Wednesday, January 13, 2016

A Visit from the Goon Squad

         Over the past few years, I’ve scoured through “best books to read before you die” lists with the frantic hope that I wouldn’t croak before reading all the literature and feeling all the feels. Maybe purgatory is for people who haven’t finished their current book. I note the books that reappear in multiple lists, thinking that I really have to read that one before dying because The New York Times AND NPR gods say so. One such title is Jennifer Egan’s A Visit from the Goon Squad*. Goon is a funny word that reminds me of my days in Australia when the only thing we could afford to drink was boxed wine with questionable contents, affectionately called “goon”.

         I quickly learned that “goon” in this case is not a cheap, disgusting libation, but rather a reference to the inevitable passage of time. Sigh. Time really is a goon, insidiously attacking us, mercilessly eliminating our ability to ward off hangovers, and forcing us to do adulting even when we’re woefully unprepared. Egan’s novel emphasizes time as a means to illuminate connections; characters interact at one point in time and then are inextricably linked thereafter. Instead of clarifying the power of connection through one point of view, the narrative bounces from one person to another every chapter. For example, one chapter shows Sasha, a kleptomaniac with a dark, ruthless past. A later chapter is about Bennie Salazar, a forlorn music producer whom Sasha used to assist. An even later chapter follows Alex, a one-time victim of Sasha’s penchant for stealing, who connects with Bennie years later for a shady job. The end result is a novel that actually feels more like a succession of short stories.

This structure is sometimes creatively satisfying, sometimes bothersome. Since each character has a different voice, we see Egan’s skill at portraying such a vast spectrum of personhood. While she emphasizes their interwoven connections in space and time, she also differentiates them with distinct personalities. My favorite chapter was that of Sasha’s daughter, who explained her feelings toward the family dynamic—specifically concerning her autistic brother—solely via PowerPoint presentation. Egan certainly wins creative points there. Yet, I was also annoyed by the novel’s ADHD arrangement. Just when I would get invested in a character’s life, Egan incidentally sapped my interest by moving on to someone else-- an unfortunate byproduct of her innovative composition.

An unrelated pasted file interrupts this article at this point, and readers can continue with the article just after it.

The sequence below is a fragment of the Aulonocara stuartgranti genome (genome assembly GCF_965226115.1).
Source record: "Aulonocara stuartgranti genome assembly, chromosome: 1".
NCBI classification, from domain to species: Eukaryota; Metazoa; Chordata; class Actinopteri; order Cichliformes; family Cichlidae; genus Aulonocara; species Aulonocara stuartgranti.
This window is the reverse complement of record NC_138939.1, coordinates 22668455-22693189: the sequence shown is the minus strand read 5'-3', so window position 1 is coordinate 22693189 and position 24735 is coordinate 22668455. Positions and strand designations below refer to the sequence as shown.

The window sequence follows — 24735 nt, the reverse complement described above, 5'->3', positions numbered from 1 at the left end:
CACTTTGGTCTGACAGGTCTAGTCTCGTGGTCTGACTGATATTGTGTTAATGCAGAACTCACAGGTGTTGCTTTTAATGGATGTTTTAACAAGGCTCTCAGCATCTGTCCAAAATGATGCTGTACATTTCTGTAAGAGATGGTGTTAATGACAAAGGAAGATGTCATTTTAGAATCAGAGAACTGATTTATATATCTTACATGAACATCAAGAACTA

So, the novel covers a range of characters, but what do they have in common--aside from a physical interaction at one point in time? They’re all going through some psychological agony. Some suffer from mental illness, some demonstrate drug dependency, some just can’t keep it in their pants, etc. As each person is affected by the passage of time, we see how time heals in some instances and time scars in others. Even when characters are depicted struggling in their youth, there is hopefulness inherent to their age. For instance, Stephanie, Bennie’s ex-wife reflects, “None of it was serious. They were young and lucky and strong—what did they have to worry about? If they didn’t like the result, they could go back and start again” (Egan, 139). When Egan circles back to old characters later on, we see whether or not “the goon won” or if the characters were truly able to go back and start again (Egan, 349).

Overall, I was pretty entertained throughout the novel, up until it fizzled in the last chapter. In the end, Egan provides a dystopian future where genuine connection is traded for efficiency and the only real way to interact with someone is through a technological medium. It reads as though she’s trying to be original, but that’s pretty much the track the world is on currently, so she lost creative points there. I found that the final chapter didn’t add any value. If anything, it detracted from the novel by disrupting an otherwise inventive storyline with a bland reiteration of what we already know to be true about connection in this age. In this light, I’m pretty shocked that A Visit from the Goon Squad won the Pulitzer Prize for fiction in 2011. Pondering time’s toll on humans is obviously relevant to any reader and I do think that most people would enjoy the first 90% of the novel. But I certainly wouldn’t absolutely insist that you read this before you die, nor would I sentence you to purgatory if you didn’t finish it. Thus, the novel levels out at a cool 3 out of 5 camel humps.

*Egan, Jennifer. A Visit from the Goon Squad. New York: Alfred A. Knopf, 2010. Print.

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